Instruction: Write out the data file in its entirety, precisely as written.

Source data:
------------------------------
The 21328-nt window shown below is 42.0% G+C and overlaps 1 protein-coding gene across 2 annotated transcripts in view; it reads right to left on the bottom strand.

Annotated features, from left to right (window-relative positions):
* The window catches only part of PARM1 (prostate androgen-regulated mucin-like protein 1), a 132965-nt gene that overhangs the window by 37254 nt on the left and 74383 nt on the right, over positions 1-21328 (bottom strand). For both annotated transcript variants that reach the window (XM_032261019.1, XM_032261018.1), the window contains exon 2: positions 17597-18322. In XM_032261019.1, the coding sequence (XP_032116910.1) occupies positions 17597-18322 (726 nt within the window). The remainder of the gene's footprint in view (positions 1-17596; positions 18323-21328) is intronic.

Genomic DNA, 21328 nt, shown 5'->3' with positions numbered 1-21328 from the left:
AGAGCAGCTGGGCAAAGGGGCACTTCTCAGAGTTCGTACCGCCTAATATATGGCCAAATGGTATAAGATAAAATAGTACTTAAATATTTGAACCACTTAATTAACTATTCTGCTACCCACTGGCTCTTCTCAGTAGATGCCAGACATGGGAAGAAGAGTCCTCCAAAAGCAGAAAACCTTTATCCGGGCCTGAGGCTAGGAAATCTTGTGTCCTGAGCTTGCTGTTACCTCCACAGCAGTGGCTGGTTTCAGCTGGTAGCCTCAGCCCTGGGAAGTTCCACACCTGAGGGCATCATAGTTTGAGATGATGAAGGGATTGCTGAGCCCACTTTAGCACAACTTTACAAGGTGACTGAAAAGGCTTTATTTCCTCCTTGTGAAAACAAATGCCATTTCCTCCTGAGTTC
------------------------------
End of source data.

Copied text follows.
The 21328-nt window shown below is 42.0% G+C and overlaps 1 protein-coding gene across 2 annotated transcripts in view; it reads right to left on the bottom strand.

Annotated features, from left to right (window-relative positions):
* The window catches only part of PARM1 (prostate androgen-regulated mucin-like protein 1), a 132965-nt gene that overhangs the window by 37254 nt on the left and 74383 nt on the right, over positions 1-21328 (bottom strand). For both annotated transcript variants that reach the window (XM_032261019.1, XM_032261018.1), the window contains exon 2: positions 17597-18322. In XM_032261019.1, the coding sequence (XP_032116910.1) occupies positions 17597-18322 (726 nt within the window). The remainder of the gene's footprint in view (positions 1-17596; positions 18323-21328) is intronic.

Genomic DNA, 21328 nt, shown 5'->3' with positions numbered 1-21328 from the left:
AGAGCAGCTGGGCAAAGGGGCACTTCTCAGAGTTCGTACCGCCTAATATATGGCCAAATGGTATAAGATAAAATAGTACTTAAATATTTGAACCACTTAATTAACTATTCTGCTACCCACTGGCTCTTCTCAGTAGATGCCAGACATGGGAAGAAGAGTCCTCCAAAAGCAGAAAACCTTTATCCGGGCCTGAGGCTAGGAAATCTTGTGTCCTGAGCTTGCTGTTACCTCCACAGCAGTGGCTGGTTTCAGCTGGTAGCCTCAGCCCTGGGAAGTTCCACACCTGAGGGCATCATAGTTTGAGATGATGAAGGGATTGCTGAGCCCACTTTAGCACAACTTTACAAGGTGACTGAAAAGGCTTTATTTCCTCCTTGTGAAAACAAATGCCATTTCCTCCTGAGTTC